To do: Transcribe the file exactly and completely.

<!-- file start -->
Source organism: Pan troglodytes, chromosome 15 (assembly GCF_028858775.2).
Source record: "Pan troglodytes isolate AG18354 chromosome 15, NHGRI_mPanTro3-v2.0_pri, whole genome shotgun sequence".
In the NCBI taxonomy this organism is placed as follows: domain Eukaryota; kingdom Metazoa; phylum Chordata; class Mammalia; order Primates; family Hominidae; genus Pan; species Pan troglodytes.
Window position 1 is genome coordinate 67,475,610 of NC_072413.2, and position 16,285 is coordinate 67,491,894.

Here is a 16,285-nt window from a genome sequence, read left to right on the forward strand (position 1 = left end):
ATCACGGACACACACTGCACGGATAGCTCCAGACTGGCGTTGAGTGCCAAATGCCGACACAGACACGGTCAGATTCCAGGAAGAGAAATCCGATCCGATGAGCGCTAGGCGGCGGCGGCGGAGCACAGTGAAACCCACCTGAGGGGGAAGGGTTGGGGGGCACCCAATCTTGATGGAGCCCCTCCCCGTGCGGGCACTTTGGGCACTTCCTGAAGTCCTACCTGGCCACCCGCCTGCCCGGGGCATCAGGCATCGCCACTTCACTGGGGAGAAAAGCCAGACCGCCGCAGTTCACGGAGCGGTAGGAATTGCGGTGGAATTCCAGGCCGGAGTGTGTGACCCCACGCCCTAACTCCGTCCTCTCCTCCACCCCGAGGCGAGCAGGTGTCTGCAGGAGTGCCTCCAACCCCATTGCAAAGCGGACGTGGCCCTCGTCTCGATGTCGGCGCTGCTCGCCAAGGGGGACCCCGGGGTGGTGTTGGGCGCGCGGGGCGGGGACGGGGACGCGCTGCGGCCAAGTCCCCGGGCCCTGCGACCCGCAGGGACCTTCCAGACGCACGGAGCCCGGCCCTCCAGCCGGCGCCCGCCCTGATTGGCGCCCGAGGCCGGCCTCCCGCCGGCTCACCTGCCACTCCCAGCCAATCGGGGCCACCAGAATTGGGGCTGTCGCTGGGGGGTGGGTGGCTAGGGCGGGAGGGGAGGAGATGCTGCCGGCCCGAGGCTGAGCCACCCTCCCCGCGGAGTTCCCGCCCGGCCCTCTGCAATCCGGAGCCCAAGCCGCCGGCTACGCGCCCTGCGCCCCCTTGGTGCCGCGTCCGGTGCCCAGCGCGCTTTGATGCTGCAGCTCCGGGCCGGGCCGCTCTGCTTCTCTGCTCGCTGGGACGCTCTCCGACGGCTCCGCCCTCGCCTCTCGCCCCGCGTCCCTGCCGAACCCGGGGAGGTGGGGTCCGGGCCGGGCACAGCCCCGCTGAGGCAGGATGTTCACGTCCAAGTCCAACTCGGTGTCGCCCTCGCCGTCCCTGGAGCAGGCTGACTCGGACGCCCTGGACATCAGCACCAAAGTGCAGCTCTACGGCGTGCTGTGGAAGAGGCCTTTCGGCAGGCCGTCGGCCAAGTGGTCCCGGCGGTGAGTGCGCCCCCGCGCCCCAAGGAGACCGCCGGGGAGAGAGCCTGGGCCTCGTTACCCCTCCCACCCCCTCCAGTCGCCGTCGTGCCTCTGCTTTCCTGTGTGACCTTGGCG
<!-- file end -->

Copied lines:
Source organism: Pan troglodytes, chromosome 15 (assembly GCF_028858775.2).
Source record: "Pan troglodytes isolate AG18354 chromosome 15, NHGRI_mPanTro3-v2.0_pri, whole genome shotgun sequence".
In the NCBI taxonomy this organism is placed as follows: domain Eukaryota; kingdom Metazoa; phylum Chordata; class Mammalia; order Primates; family Hominidae; genus Pan; species Pan troglodytes.
Window position 1 is genome coordinate 67,475,610 of NC_072413.2, and position 16,285 is coordinate 67,491,894.

Here is a 16,285-nt window from a genome sequence, read left to right on the forward strand (position 1 = left end):
ATCACGGACACACACTGCACGGATAGCTCCAGACTGGCGTTGAGTGCCAAATGCCGACACAGACACGGTCAGATTCCAGGAAGAGAAATCCGATCCGATGAGCGCTAGGCGGCGGCGGCGGAGCACAGTGAAACCCACCTGAGGGGGAAGGGTTGGGGGGCACCCAATCTTGATGGAGCCCCTCCCCGTGCGGGCACTTTGGGCACTTCCTGAAGTCCTACCTGGCCACCCGCCTGCCCGGGGCATCAGGCATCGCCACTTCACTGGGGAGAAAAGCCAGACCGCCGCAGTTCACGGAGCGGTAGGAATTGCGGTGGAATTCCAGGCCGGAGTGTGTGACCCCACGCCCTAACTCCGTCCTCTCCTCCACCCCGAGGCGAGCAGGTGTCTGCAGGAGTGCCTCCAACCCCATTGCAAAGCGGACGTGGCCCTCGTCTCGATGTCGGCGCTGCTCGCCAAGGGGGACCCCGGGGTGGTGTTGGGCGCGCGGGGCGGGGACGGGGACGCGCTGCGGCCAAGTCCCCGGGCCCTGCGACCCGCAGGGACCTTCCAGACGCACGGAGCCCGGCCCTCCAGCCGGCGCCCGCCCTGATTGGCGCCCGAGGCCGGCCTCCCGCCGGCTCACCTGCCACTCCCAGCCAATCGGGGCCACCAGAATTGGGGCTGTCGCTGGGGGGTGGGTGGCTAGGGCGGGAGGGGAGGAGATGCTGCCGGCCCGAGGCTGAGCCACCCTCCCCGCGGAGTTCCCGCCCGGCCCTCTGCAATCCGGAGCCCAAGCCGCCGGCTACGCGCCCTGCGCCCCCTTGGTGCCGCGTCCGGTGCCCAGCGCGCTTTGATGCTGCAGCTCCGGGCCGGGCCGCTCTGCTTCTCTGCTCGCTGGGACGCTCTCCGACGGCTCCGCCCTCGCCTCTCGCCCCGCGTCCCTGCCGAACCCGGGGAGGTGGGGTCCGGGCCGGGCACAGCCCCGCTGAGGCAGGATGTTCACGTCCAAGTCCAACTCGGTGTCGCCCTCGCCGTCCCTGGAGCAGGCTGACTCGGACGCCCTGGACATCAGCACCAAAGTGCAGCTCTACGGCGTGCTGTGGAAGAGGCCTTTCGGCAGGCCGTCGGCCAAGTGGTCCCGGCGGTGAGTGCGCCCCCGCGCCCCAAGGAGACCGCCGGGGAGAGAGCCTGGGCCTCGTTACCCCTCCCACCCCCTCCAGTCGCCGTCGTGCCTCTGCTTTCCTGTGTGACCTTGGCG